The Barking Fox just completed the annual Torah Cycle and is ready to embark on another year of Bible commentary. Rather than embark on another systematic journey through the Torah and Haftarah, in this Hebrew year 5776 Fox Bytes will focus on selected books and topics, starting with the book of Job.
A sad commentary on human nature is that people who stand for what is right rarely are the people with whom one would prefer to be seen in public. We may honor such saintly persons as Mother Theresa, Billy Graham, or William Wilberforce, but we do not want to be close friends with them – or at least not let such relationships be known. Our preference is to hang out with “good old boys”, friends who like the things we like, sympathize with our problems, and make us feel better about ourselves without actually causing us to change. That, of course, is the problem with those saintly people: they uphold high standards of right living which make us feel uncomfortable. It does not matter how blessed they appear to be, or the peace they seem to enjoy in any situation, or that they give the authorities no cause for alarm. The truth is that they are righteous, and their righteousness interferes with our desire to live comfortably and indulge whatever pleasure seems good.
Shakespeare understood this fact of human nature. He made use of it in his masterful manipulation of the Roman public through Marc Antony’s speech in Julius Caesar. Caesar’s assassins justify their murderous act by saying the great man was ambitious and that his ambition would have been the death of Roman freedom. Antony seems to agree, saying “The evil that men do lives after them; the good is oft interred with their bones”, a statement that indicates whatever good Caesar would have done has died with him. Then he turns the tables, calling the assassins honorable men – good men whom the good citizens of Rome should trust, and with whom they should be glad to associate. Yet their honorable good pales in comparison to Caesar’s selfless ambition: an ambition that enriched Rome through his military service, that wept for Rome’s poor, and that refused a kingly crown thrice offered. In other words, any honor that may have accrued to Caesar’s assassins was as nothing compared to the great man’s righteousness in life and legacy in death.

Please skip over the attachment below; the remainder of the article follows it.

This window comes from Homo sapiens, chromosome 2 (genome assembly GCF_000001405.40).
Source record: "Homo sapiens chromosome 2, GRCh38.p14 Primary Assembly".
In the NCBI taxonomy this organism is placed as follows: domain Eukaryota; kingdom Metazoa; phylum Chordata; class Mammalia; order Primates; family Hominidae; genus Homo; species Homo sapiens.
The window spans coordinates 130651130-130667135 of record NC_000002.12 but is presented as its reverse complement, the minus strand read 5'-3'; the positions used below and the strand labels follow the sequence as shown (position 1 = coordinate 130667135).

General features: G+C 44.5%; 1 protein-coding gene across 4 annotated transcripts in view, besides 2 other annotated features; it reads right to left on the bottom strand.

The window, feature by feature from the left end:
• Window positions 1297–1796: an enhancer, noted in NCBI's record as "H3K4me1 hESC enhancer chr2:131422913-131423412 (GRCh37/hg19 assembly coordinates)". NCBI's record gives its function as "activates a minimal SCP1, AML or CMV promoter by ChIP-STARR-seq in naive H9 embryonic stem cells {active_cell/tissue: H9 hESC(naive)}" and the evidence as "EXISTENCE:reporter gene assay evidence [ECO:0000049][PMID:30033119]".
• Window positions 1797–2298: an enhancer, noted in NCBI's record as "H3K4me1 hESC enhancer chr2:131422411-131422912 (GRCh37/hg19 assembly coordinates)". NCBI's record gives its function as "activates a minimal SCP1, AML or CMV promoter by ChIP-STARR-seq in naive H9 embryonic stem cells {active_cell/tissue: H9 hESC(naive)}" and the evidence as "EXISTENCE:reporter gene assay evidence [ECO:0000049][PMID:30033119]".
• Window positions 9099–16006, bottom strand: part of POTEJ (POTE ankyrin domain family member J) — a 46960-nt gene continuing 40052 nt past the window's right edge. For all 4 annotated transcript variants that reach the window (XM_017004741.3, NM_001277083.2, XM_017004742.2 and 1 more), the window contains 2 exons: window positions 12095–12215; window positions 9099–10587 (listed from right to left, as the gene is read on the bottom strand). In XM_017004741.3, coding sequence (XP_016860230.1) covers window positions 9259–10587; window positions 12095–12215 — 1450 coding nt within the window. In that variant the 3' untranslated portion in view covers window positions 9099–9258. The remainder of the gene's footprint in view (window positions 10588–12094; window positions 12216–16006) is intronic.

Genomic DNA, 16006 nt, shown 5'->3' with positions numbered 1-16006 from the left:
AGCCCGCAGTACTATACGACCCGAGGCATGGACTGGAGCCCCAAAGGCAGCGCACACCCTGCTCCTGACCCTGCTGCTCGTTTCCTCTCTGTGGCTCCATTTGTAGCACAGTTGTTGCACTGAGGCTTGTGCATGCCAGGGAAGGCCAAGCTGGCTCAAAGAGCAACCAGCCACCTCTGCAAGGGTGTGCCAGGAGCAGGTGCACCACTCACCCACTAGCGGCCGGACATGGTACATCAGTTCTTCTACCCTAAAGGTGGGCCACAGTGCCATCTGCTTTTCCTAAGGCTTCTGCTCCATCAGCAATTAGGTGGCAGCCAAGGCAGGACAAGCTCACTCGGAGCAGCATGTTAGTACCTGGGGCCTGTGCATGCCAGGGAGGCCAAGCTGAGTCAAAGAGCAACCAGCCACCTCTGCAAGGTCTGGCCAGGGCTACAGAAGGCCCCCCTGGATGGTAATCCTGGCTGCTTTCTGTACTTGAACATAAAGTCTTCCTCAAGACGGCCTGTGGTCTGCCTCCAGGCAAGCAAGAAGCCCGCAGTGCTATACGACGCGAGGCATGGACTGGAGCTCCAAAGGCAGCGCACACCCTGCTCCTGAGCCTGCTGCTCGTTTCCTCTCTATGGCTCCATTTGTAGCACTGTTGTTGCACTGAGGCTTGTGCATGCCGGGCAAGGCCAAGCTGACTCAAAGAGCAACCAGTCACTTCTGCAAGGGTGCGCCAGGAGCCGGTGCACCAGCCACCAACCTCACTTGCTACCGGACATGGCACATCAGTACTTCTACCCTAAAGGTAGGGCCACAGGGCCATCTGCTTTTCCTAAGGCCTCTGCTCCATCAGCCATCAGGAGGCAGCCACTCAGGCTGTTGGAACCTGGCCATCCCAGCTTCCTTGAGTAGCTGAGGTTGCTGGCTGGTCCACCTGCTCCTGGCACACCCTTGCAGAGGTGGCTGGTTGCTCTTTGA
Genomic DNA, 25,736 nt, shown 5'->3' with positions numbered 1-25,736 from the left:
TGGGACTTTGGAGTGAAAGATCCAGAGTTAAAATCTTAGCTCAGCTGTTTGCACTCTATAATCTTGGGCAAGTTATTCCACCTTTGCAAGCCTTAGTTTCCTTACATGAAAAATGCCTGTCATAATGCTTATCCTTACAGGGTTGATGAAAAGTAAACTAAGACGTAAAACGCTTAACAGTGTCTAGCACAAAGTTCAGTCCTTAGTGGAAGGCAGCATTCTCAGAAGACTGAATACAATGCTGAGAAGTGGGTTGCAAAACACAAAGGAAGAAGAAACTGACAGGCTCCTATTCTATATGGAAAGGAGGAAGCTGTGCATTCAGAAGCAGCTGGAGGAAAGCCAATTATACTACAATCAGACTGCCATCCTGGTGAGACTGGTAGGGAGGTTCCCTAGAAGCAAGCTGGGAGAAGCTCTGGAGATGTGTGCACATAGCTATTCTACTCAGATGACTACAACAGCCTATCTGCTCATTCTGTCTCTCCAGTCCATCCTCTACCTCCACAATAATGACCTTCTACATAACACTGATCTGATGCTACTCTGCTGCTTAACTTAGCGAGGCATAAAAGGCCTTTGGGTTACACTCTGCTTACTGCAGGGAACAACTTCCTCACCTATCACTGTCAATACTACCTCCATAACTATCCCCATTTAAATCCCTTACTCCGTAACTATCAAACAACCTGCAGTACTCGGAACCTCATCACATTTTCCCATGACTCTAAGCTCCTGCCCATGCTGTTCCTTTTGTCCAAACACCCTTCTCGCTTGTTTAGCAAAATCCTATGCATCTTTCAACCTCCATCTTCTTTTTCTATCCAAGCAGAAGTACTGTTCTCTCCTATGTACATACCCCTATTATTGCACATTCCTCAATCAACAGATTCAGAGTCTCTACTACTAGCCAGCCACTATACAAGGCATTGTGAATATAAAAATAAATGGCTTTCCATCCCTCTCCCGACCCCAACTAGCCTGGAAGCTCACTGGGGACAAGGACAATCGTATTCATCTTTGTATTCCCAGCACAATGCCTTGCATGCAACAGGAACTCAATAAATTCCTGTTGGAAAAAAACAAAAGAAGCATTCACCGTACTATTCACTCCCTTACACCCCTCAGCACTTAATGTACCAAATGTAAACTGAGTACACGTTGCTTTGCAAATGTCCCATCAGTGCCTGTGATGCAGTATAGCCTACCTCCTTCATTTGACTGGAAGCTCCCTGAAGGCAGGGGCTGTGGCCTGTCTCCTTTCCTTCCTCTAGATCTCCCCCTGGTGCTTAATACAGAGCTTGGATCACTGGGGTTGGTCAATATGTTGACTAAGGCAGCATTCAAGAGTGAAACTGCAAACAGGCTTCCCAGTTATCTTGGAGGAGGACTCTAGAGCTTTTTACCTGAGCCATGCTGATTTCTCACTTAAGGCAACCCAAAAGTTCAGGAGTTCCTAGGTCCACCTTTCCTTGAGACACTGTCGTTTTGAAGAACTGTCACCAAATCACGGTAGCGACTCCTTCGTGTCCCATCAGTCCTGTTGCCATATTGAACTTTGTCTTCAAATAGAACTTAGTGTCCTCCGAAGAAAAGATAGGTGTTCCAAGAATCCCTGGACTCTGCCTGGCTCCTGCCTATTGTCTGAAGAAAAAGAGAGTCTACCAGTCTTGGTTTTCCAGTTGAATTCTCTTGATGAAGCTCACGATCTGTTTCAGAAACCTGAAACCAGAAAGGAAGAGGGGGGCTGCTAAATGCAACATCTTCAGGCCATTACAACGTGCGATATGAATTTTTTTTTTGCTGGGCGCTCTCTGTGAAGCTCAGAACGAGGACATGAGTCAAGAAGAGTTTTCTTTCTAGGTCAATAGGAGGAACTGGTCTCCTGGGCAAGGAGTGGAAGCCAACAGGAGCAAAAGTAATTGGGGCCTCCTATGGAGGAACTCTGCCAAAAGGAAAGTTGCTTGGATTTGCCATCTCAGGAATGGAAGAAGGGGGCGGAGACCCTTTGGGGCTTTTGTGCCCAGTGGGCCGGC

We learn through Shakespeare’s theatrical Marc Antony a truth written centuries earlier to a real Roman audience by a man who also understood something about human nature:
For one will hardly die for a righteous man; though perhaps for the good man someone would dare even to die. (Romans 5:7 NASB)
About the time that Gideon of Manasseh delivered Israel from oppression of the Midianites and Amalekites (Judges 6:1-8:35), a war of (literally) epic proportions took place on the northwest coast of what is now Turkey. The Trojan War really did happen, but the conflict was already wrapped in myth and legend when a Greek poet known only as Homer published The Iliad sometime around 750 BCE, four centuries after the war’s generally accepted dates of 1194-1184 BCE. Homer’s epic inspired a number of classical works telling the tales of the Greeks and Trojans, including a sequel published in Latin seven hundred years later. When the Roman poet Virgil wrote The Aeneid, he probably had a political agenda in mind. His story is that of Aeneas, a Trojan hero of the royal family who escaped the destruction of the city and led a band of refugees in a journey that eventually resulted in their settlement at the mouth of the Tiber River in Italy. There they became part of the story of Rome, a city which began as a colony of Alba Longa, the capital of the new kingdom Aeneas and his descendants founded. Thus Rome could trace its origins at least in part to Troy. More importantly, the family of Julius Caesar traced its genealogy to Aeneas, giving it a claim to royalty that helped Caesar’s nephew Octavian consolidate his power as Caesar Augustus. Whether true or not, Virgil’s epic, written early in Augustus’ long reign, cemented the link of the Caesars with Aeneas and Troy in the minds of Romans, making it one of the most successful pieces of literary propaganda ever published.
Even if the Caesar’s claims were falsified, and even if Aeneas never existed outside of classical literature, his tale is an illustration of the remnant: those who remain. Whether it is Ishmael surviving to tell the story of Captain Ahab and Moby Dick, or Job’s servants fleeing disaster to report to him (Job 1:13-22), fact and fiction throughout the human experience have featured a fortunate few who escape. The remnant has the task of carrying the memory of those who went before, of rebuilding what they lost, and of achieving their ultimate destiny. These remnant tales would have little impact on us if they were not a common feature in reality. The remnant is a continuous reminder in Scripture that God’s judgment is tempered with mercy in the expectation that a people will at last be able to step into the fullness of the promises YHVH has spoken from beginning of time.